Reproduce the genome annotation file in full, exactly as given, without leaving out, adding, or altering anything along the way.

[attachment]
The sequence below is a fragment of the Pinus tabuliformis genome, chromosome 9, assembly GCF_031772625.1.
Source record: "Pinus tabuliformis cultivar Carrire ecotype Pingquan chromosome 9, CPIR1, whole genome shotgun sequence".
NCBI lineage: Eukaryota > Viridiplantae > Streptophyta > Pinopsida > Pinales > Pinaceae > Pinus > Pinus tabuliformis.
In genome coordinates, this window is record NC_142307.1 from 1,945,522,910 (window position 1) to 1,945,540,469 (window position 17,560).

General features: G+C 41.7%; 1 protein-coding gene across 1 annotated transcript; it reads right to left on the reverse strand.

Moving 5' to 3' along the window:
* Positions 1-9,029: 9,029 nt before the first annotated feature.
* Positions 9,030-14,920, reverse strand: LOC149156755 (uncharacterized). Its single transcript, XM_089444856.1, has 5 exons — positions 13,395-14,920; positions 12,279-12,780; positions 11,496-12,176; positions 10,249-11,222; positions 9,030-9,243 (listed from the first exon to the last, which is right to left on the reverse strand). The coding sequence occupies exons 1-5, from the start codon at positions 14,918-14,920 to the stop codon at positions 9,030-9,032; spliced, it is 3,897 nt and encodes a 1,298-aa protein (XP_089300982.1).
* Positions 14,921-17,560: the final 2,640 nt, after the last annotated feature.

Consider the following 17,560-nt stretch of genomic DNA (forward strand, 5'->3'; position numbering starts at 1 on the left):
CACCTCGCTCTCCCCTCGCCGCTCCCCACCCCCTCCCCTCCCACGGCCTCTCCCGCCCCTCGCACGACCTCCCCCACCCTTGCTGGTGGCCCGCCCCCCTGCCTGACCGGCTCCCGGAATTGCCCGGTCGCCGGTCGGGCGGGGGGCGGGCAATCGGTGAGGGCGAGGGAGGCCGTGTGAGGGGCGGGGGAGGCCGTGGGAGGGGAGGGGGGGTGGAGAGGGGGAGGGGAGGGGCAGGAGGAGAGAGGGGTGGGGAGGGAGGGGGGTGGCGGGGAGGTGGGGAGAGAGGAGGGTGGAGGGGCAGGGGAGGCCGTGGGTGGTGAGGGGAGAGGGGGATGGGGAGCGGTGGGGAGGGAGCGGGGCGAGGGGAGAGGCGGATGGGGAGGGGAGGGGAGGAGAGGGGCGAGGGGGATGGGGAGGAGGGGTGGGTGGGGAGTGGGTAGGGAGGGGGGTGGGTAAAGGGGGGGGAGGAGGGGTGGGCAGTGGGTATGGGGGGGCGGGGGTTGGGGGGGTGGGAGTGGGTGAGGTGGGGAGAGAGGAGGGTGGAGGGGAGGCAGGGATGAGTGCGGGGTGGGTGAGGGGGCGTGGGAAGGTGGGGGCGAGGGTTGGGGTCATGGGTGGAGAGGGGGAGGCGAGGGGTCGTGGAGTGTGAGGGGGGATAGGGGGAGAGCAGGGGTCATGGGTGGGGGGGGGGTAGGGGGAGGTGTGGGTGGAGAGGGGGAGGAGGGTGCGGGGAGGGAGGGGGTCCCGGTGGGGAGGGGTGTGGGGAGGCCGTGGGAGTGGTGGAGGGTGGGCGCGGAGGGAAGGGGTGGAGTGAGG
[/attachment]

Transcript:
The sequence below is a fragment of the Pinus tabuliformis genome, chromosome 9, assembly GCF_031772625.1.
Source record: "Pinus tabuliformis cultivar Carrire ecotype Pingquan chromosome 9, CPIR1, whole genome shotgun sequence".
NCBI lineage: Eukaryota > Viridiplantae > Streptophyta > Pinopsida > Pinales > Pinaceae > Pinus > Pinus tabuliformis.
In genome coordinates, this window is record NC_142307.1 from 1,945,522,910 (window position 1) to 1,945,540,469 (window position 17,560).

General features: G+C 41.7%; 1 protein-coding gene across 1 annotated transcript; it reads right to left on the reverse strand.

Moving 5' to 3' along the window:
* Positions 1-9,029: 9,029 nt before the first annotated feature.
* Positions 9,030-14,920, reverse strand: LOC149156755 (uncharacterized). Its single transcript, XM_089444856.1, has 5 exons — positions 13,395-14,920; positions 12,279-12,780; positions 11,496-12,176; positions 10,249-11,222; positions 9,030-9,243 (listed from the first exon to the last, which is right to left on the reverse strand). The coding sequence occupies exons 1-5, from the start codon at positions 14,918-14,920 to the stop codon at positions 9,030-9,032; spliced, it is 3,897 nt and encodes a 1,298-aa protein (XP_089300982.1).
* Positions 14,921-17,560: the final 2,640 nt, after the last annotated feature.

Consider the following 17,560-nt stretch of genomic DNA (forward strand, 5'->3'; position numbering starts at 1 on the left):
CACCTCGCTCTCCCCTCGCCGCTCCCCACCCCCTCCCCTCCCACGGCCTCTCCCGCCCCTCGCACGACCTCCCCCACCCTTGCTGGTGGCCCGCCCCCCTGCCTGACCGGCTCCCGGAATTGCCCGGTCGCCGGTCGGGCGGGGGGCGGGCAATCGGTGAGGGCGAGGGAGGCCGTGTGAGGGGCGGGGGAGGCCGTGGGAGGGGAGGGGGGGTGGAGAGGGGGAGGGGAGGGGCAGGAGGAGAGAGGGGTGGGGAGGGAGGGGGGTGGCGGGGAGGTGGGGAGAGAGGAGGGTGGAGGGGCAGGGGAGGCCGTGGGTGGTGAGGGGAGAGGGGGATGGGGAGCGGTGGGGAGGGAGCGGGGCGAGGGGAGAGGCGGATGGGGAGGGGAGGGGAGGAGAGGGGCGAGGGGGATGGGGAGGAGGGGTGGGTGGGGAGTGGGTAGGGAGGGGGGTGGGTAAAGGGGGGGGAGGAGGGGTGGGCAGTGGGTATGGGGGGGCGGGGGTTGGGGGGGTGGGAGTGGGTGAGGTGGGGAGAGAGGAGGGTGGAGGGGAGGCAGGGATGAGTGCGGGGTGGGTGAGGGGGCGTGGGAAGGTGGGGGCGAGGGTTGGGGTCATGGGTGGAGAGGGGGAGGCGAGGGGTCGTGGAGTGTGAGGGGGGATAGGGGGAGAGCAGGGGTCATGGGTGGGGGGGGGGTAGGGGGAGGTGTGGGTGGAGAGGGGGAGGAGGGTGCGGGGAGGGAGGGGGTCCCGGTGGGGAGGGGTGTGGGGAGGCCGTGGGAGTGGTGGAGGGTGGGCGCGGAGGGAAGGGGTGGAGTGAGG